Seattle schools files a ninety-page lawsuit that asserts social media companies purposely designed, marketed, and operate their platforms for optimum engagement with kids so they can earn profits. The lawsuit claims that the companies cause mental and health disorders, such as depression, eating disorders, anxiety, and cyber bullying. Seattle Public Schools’ (SPS) lawsuit states the company violated the Washington public nuisance law and should be penalized.

SPS argues that due to the increased mental and physical health disorders, they have been forced to divert resources and spend funds on counselors, teacher training in mental health issues, and educating kids on dangers related to social media. SPS wants the tech companies to be held responsible and help treat the crisis:

“ ‘Our students — and young people everywhere — face unprecedented learning and life struggles that are amplified by the negative impacts of increased screen time, unfiltered content, and potentially addictive properties of social media,’ said SPS Superintendent Brent Jones in the release. ‘We are confident and hopeful that this lawsuit is the first step toward reversing this trend for our students, children throughout Washington state, and the entire country.’”

Tech insiders have reported that social media companies are aware of the dangers their platforms pose to kids, but are not too concerned. The tech companies argue they have tools to help adults limit kids’ screen time. Who is usually savvier with tech though, kids or adults?

The rising mental health crisis is also caused by two additional factors:

  1. Social media induces mass hysteria in kids, because it is literally a digital crowd. Humans are like sheep they follow crowds.
  2. Mental health diagnoses are more accurate, because the science has improved. More kids are being diagnosed because the experts know more.

Social media is only part of the problem. Tech companies, however, should be held accountable because they are knowingly contributing to the problem. And Seattle? Flicker, flicker candle of awareness.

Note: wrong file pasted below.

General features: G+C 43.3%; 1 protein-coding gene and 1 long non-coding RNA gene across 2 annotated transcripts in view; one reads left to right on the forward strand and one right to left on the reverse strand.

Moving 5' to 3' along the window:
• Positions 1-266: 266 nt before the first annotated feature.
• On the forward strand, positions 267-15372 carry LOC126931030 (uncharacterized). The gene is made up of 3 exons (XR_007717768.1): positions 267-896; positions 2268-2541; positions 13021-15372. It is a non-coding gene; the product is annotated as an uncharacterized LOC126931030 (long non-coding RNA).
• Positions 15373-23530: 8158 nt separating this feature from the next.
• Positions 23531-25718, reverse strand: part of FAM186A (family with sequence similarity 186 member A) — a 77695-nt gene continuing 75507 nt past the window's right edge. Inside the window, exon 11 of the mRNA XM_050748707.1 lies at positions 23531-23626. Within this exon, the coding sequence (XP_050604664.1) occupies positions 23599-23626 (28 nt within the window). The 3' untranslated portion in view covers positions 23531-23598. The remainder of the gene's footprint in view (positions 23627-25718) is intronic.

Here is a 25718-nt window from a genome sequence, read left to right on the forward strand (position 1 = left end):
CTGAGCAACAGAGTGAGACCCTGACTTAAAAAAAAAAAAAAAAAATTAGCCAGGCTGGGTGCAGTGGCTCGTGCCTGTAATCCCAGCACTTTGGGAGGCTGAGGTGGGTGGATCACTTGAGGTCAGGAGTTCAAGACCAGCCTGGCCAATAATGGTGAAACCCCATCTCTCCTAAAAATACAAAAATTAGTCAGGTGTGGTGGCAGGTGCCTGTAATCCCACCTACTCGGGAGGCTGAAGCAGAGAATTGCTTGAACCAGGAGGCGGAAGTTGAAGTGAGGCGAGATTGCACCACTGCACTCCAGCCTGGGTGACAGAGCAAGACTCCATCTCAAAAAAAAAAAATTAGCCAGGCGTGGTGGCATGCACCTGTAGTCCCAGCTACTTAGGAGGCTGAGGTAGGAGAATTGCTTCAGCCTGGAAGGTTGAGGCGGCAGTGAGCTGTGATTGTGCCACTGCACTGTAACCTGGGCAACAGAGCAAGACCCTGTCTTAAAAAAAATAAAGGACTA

Whitney Grace, January 17, 2023

Social Media: Great for Surveillance, Not So Great for Democracy

January 13, 2023

Duh? Friday the 13th.

Respected polling organization the Pew Research Center studied the impact and views that social media has on democratic nations. According to the recent study: “Social Media Seen As Mostly Good For Democracy Across Many Nations, Except US Is A Major Outlier” the US does not like social media meddling with its politics.

The majority of the polled countries believed social media affected democracy positively and negatively. The US is a large outlier, however, because only 34% of its citizens viewed social media as beneficial while a whopping 64% believed the opposite. The US is not the only one that considered social media to cause division in politics:

“Even in countries where assessments of social media’s impact are largely positive, most believe it has had some pernicious effects – in particular, it has led to manipulation and division within societies. A median of 84% across the 19 countries surveyed believe access to the internet and social media have made people easier to manipulate with false information and rumors. A recent analysis of the same survey shows that a median of 70% across the 19 nations consider the spread of false information online to be a major threat, second only to climate change on a list of global threats.

Additionally, a median of 65% think it has made people more divided in their political opinions. More than four-in-ten say it has made people less civil in how they talk about politics (only about a quarter say it has made people more civil).”